South Lake Tahoe air show aiming to go higher

By Kathryn Reed

With the centennial of naval aviation in 2011, preparations are under way to commemorate this event. South Lake Tahoe may be part of those of festivities.

The Navy asked Lake of the Sky Air Show officials to apply to be one of the 25 sites to host a celebration next year. Word should come in March if South Lake Tahoe has been selected.

Planes of all kinds come to the annual Lake of the Sky Air Show. Photo/Kathryn Reed

Planes of all kinds come to the annual Lake of the Sky Air Show. Photo/Kathryn Reed

Rick Jenkins, who heads the volunteer committee that puts on the annual air show, said this would be huge for the South Shore. Admirals, a Navy squadron and more would be part of the spectacle. The monetary benefits could be substantial as well as the media exposure.

For now, though, the committee is focused on Aug. 28. That is the date of this year’s 21st annual Lake in the Sky Air Show.

Even though it is months away, every month the committee meets at Lake Tahoe Airport in order to pull off the event that can attract 10,000 people. Volunteers get two months off between wrapping up the last show and beginning work on the next one.

On Wednesday night the 14 people gathered at the table tackled a three-page agenda.

“They are concerned about security. They have never landed anywhere other than a military base,” Jenkins said of the EA-18 Growler. This electric plane has been part of the military fleet since August.

Discussions centered on what type of 24-hour security could be made available.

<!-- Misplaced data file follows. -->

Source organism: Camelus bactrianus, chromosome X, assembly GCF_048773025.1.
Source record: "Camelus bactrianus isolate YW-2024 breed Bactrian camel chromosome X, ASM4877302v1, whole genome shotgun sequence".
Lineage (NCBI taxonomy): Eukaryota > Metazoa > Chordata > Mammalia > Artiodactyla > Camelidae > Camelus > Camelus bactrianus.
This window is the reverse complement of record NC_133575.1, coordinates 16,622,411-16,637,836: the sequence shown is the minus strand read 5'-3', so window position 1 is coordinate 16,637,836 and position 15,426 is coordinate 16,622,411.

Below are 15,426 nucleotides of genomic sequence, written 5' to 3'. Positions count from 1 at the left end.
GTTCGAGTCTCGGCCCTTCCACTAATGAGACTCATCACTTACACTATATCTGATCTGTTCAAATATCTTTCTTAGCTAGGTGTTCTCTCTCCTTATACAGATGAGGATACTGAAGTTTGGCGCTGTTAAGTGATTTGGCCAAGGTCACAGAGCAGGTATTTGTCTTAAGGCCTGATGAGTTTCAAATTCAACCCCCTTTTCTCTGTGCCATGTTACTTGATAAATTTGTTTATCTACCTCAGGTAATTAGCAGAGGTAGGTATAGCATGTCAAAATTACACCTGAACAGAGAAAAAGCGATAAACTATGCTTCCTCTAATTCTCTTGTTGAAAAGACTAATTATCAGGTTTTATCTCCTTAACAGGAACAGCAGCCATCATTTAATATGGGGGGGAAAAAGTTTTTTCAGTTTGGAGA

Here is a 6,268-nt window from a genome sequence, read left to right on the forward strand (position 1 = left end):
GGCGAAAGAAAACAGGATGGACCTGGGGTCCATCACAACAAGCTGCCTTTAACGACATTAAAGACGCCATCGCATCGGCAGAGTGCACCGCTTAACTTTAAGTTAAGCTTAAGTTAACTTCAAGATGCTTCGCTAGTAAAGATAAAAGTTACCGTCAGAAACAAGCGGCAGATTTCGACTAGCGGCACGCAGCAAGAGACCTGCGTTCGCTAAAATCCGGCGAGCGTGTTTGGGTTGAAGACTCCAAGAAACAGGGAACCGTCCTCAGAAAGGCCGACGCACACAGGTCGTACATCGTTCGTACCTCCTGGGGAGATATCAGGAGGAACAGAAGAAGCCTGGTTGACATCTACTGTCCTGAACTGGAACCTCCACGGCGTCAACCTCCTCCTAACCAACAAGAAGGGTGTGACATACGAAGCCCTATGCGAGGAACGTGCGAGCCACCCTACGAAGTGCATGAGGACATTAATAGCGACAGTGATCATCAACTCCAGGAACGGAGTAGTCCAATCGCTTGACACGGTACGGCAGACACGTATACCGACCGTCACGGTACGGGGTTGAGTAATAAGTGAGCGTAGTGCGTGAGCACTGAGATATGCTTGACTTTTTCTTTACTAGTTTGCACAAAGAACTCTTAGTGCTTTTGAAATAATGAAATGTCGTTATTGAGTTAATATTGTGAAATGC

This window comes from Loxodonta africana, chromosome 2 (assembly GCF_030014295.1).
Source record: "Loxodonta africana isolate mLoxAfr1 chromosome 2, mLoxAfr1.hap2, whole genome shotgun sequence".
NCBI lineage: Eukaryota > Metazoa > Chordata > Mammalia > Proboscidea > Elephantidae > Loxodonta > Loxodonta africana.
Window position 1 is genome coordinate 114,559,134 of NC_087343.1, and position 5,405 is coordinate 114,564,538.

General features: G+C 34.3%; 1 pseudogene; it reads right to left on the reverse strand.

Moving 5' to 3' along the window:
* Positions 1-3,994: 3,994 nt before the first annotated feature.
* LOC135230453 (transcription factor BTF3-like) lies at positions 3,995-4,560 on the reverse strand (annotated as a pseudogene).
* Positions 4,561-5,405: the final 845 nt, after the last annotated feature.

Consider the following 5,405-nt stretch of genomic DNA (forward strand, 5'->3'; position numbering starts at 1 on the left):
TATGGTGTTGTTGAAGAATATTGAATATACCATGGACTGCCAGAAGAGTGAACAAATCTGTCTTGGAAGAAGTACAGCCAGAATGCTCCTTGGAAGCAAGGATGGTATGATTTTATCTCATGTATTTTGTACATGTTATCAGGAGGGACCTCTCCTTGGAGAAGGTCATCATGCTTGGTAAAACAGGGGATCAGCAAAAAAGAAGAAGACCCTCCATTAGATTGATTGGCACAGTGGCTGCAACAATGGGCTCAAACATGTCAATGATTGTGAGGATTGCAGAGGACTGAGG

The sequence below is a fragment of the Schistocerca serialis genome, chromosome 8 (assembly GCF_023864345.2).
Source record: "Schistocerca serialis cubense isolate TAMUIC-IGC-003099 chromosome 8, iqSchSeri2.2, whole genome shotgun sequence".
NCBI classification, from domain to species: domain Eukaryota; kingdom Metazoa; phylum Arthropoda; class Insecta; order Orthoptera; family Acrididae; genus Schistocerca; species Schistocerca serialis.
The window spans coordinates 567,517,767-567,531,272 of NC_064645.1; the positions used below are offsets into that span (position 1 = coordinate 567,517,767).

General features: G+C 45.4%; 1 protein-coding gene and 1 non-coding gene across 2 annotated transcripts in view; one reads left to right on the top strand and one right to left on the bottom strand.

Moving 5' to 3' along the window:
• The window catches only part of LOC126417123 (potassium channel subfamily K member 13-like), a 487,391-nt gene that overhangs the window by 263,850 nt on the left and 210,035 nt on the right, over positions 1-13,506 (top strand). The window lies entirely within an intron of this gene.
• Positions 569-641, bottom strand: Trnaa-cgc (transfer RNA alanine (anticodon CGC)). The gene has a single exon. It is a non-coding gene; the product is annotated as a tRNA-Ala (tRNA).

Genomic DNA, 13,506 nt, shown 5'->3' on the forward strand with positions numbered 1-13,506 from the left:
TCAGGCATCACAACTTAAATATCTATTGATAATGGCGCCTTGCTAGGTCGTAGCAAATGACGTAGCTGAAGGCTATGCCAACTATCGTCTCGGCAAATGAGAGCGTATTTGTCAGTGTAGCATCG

Talks are ongoing about having a C-5 transport aircraft do a flyover. There’s one at Travis Air Force Base.

The MV-22 Osprey, which flies like a plane and lands like a helicopter, may come to the show. A squadron is based in Miramar.

War birds are being secured, like an OV-10.

Last year more than $300 million in aircraft came to the one-day Tahoe air show.

On the tarmac each year are planes of all sizes. Some are one-seaters, other can haul several tanks or other military vehicles. Some are privately owned, some the taxpayers of the United States have paid for.

As Jenkins describes it, “We put on a $100,000 show for $20,000.”

At the most recent planning session, it was discussed that local law enforcement will be returning. New this year is the possibility of the Douglas County bomb squad using its high-pressure air tool to blow things up.

“Absent an emergency, these guys love to bring their toys out,” Lt. Les Lovell of the El Dorado County Sheriff’s Department said of all law enforcement. Lovell is a member of the committee.

K-9 demonstrations are also part of the fun. So are a pancake breakfast, 5K run and motorcycle display.

Coming up with a sky diving demonstration is still being worked on.

As with most events, much of the minutia that must be attended to happens at meetings like the one Wednesday night. It means discussing portable toilets, assigning someone to talk to Caltrans about verbiage on reader boards, attracting sponsors, discussing entertainment beyond the aircraft and the three acrobatic pilots, where handicapped parking should be, and that it will cost $5 to walk-in to the all day show or $15 per car.

For more information about the air show, click here.